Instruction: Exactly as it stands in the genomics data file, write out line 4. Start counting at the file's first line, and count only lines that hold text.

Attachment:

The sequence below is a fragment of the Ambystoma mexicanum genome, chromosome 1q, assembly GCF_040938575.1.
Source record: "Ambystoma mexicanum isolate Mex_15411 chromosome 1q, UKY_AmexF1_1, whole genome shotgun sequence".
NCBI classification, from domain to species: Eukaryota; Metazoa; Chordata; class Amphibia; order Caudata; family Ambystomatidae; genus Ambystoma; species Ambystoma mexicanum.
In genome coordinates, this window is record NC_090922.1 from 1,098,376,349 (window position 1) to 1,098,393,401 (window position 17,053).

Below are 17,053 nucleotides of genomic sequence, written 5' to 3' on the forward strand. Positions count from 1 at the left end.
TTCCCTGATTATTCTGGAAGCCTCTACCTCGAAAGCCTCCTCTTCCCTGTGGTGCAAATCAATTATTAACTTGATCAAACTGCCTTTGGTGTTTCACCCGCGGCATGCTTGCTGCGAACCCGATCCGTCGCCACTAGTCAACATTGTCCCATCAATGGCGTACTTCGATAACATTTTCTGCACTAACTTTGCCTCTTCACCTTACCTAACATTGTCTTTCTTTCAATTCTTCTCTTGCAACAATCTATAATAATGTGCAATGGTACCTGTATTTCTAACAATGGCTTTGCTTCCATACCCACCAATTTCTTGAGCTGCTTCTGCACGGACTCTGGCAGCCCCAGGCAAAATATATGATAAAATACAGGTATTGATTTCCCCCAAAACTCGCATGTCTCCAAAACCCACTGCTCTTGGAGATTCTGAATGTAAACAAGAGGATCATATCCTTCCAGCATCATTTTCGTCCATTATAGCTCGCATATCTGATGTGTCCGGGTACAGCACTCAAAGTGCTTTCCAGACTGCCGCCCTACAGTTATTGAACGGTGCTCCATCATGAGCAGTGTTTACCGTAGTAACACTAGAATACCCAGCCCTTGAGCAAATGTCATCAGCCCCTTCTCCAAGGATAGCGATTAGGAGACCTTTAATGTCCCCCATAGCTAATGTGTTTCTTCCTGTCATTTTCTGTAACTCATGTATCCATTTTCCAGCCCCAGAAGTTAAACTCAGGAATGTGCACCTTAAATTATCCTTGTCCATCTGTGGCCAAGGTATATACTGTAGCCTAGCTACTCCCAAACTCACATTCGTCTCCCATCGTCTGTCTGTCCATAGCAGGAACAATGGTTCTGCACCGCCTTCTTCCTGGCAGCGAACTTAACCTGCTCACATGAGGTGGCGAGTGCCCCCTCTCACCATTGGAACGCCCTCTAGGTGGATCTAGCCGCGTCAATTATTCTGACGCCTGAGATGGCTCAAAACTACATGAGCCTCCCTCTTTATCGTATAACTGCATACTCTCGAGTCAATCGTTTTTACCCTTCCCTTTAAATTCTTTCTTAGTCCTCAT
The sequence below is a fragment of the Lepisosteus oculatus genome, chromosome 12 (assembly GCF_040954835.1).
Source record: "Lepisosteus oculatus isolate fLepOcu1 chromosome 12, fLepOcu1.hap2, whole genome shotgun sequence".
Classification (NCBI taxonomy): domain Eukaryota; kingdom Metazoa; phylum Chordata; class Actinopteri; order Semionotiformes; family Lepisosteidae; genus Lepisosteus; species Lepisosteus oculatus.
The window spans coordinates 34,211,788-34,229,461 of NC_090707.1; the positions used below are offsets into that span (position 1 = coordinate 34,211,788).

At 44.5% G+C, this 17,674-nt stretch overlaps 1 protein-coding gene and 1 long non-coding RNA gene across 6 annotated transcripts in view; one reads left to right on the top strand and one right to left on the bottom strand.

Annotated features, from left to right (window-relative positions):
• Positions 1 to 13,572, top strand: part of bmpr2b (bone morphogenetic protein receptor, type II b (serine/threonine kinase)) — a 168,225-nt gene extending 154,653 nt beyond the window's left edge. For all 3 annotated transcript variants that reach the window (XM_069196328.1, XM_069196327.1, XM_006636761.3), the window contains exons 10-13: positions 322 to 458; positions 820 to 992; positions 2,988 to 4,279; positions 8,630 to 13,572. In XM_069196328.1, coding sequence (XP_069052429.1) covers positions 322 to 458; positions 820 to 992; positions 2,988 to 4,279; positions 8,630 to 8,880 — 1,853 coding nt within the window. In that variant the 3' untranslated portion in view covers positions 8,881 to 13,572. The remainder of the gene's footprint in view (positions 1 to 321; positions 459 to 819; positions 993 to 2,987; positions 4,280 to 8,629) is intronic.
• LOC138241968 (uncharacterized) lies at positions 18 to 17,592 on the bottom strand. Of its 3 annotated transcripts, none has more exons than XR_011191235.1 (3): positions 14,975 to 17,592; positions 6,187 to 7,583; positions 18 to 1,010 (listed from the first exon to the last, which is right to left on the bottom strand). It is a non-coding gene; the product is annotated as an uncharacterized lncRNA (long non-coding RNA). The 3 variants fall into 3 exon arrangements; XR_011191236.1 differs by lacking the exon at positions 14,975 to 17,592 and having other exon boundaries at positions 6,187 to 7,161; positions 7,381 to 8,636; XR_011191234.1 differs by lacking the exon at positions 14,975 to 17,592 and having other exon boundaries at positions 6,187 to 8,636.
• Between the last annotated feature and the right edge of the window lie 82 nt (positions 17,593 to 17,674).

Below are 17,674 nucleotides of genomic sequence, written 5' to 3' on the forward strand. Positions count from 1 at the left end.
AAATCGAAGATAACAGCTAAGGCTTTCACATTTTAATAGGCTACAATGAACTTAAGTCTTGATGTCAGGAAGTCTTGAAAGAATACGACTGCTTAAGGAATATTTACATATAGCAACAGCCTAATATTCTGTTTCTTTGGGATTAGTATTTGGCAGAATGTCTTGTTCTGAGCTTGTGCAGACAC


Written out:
In genome coordinates, this window is record NC_090922.1 from 1,098,376,349 (window position 1) to 1,098,393,401 (window position 17,053).